Every American knows about the concept of a homecoming. Interestingly, it has surprising resemblance to the holidays of Tishrei. This is truly our opportunity to come home.
The Origins of Homecoming
Good Yom Tov!
Anyone who grew up in mainstream Middle America knows what a homecoming is.
By dictionary definition, “homecoming” means an annual event held by a college, university, or high school for visiting alumni. But the Homecoming event has definitely evolved over the years.
Today, homecoming is the party they throw when your local high school or college football team comes back from playing a game out of town. Everyone shows up to celebrate their return home—which is followed by a home game in which everyone hopes the home team wins.
At a homecoming, retired or former players (and students) from previous years are invited— turning the party into an event at which friends who haven’t seen each other for years catch up with each other, and the spirits run high.
But in preparation for the homecoming party, a homecoming king and queen are crowned at a separate event a day or so earlier. And a day after the homecoming, you’ve got the dance night, at which the school spirit peaks—and the spirits usual flow fairly freely, too.
But how many of you know where the American tradition of homecoming began
It actually started over a century ago at the University of Missouri.
To preface, before that, college football games were held at neutral sites not associated with either team. But in 1911, the rules of college football changed—requiring that each game had to be played on the home field of either team. And so, to celebrate that first game, which was supposed to be played in Columbia, Missouri, the team’s home base, the coach wanted a lot of fans to attend so as to encourage his team. So he issued an emotional appeal to all graduates to “come back home”—and tens of thousands of graduates responded to his call and came to the college to watch the game. And that’s how the American tradition of homecoming began.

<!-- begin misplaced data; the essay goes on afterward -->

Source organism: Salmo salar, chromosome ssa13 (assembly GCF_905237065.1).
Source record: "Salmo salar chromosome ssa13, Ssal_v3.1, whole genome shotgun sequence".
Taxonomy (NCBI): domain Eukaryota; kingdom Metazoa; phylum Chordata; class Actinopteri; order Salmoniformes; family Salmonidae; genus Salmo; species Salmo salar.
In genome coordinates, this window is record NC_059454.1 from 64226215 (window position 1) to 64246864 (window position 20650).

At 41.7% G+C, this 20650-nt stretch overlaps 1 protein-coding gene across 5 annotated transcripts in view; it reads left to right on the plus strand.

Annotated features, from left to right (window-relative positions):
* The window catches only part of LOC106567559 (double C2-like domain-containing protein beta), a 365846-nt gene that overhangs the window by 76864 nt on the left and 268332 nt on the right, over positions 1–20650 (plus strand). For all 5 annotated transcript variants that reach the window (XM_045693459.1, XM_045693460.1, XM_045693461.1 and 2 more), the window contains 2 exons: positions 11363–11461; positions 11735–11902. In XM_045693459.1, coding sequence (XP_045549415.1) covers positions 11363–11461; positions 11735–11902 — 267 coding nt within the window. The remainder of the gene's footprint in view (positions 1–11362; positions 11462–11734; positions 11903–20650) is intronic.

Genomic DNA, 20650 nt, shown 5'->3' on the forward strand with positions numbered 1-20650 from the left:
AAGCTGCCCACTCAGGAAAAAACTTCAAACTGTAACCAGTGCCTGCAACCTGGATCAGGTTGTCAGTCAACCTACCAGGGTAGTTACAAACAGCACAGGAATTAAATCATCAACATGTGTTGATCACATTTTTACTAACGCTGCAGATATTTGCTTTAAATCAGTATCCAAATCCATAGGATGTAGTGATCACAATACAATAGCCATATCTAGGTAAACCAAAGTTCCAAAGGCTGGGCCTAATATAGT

The Yom Kippur Homecoming
And that takes us straight to Kol Nidrei.
So here we are, just before the Kol Nidrei prayer. And if we want to define Yom Kippur with just one word, we would go with “teshuvah.” Now in English, that’s commonly defined as “repentance,” which in turn means regret.
So, there are those who privately think that if Yom Kippur is a day of regret—and if that be the case, they have nothing to do in synagogue simply because don’t they think they did anything over the past year that they now regret.
On the other hand, there are those who think that since they did so many things that weren’t good, they’re now lost—they’re sure that G-d will not forgive them, so why even try?
But along comes the Rebbe (Likutei Sichos Vol. II, pg. 409), and says that the correct translation for the word “teshuvah” is “return.” After all, the soul of every Jew is “truly ‘a part of G-d above’ ” (as Rabbi Shneur Zalman teaches in Chap. 2 of the Tanya)—and so when that soul comes down into the physical universe, it so happens that it gets a bit distant from its root and source.
But on Yom Kippur, G-d calls to each soul to return—G-d says to the soul, “Come home!” As the Prophet Yirmiyahu (3:14) puts it, “Shuvu, banim”—return, children. And this call applies to every Jew as he or she is—even the greatest tzadik wants to return to his root and source, meaning to get closer to G-d; even the proverbial “rasha” (sinner) can come home, and ultimately wants to.
So Yom Kippur, my friends, is the Jewish homecoming. On Yom Kippur, every Jewish “graduate” comes back home to Judaism and synagogue.
And just like you have a coronation of king and queen before a homecoming, the Jewish Nation has a coronation of its own a week before its homecoming. (You guessed it! Rosh Hashanah.)
Each Holiday’s Element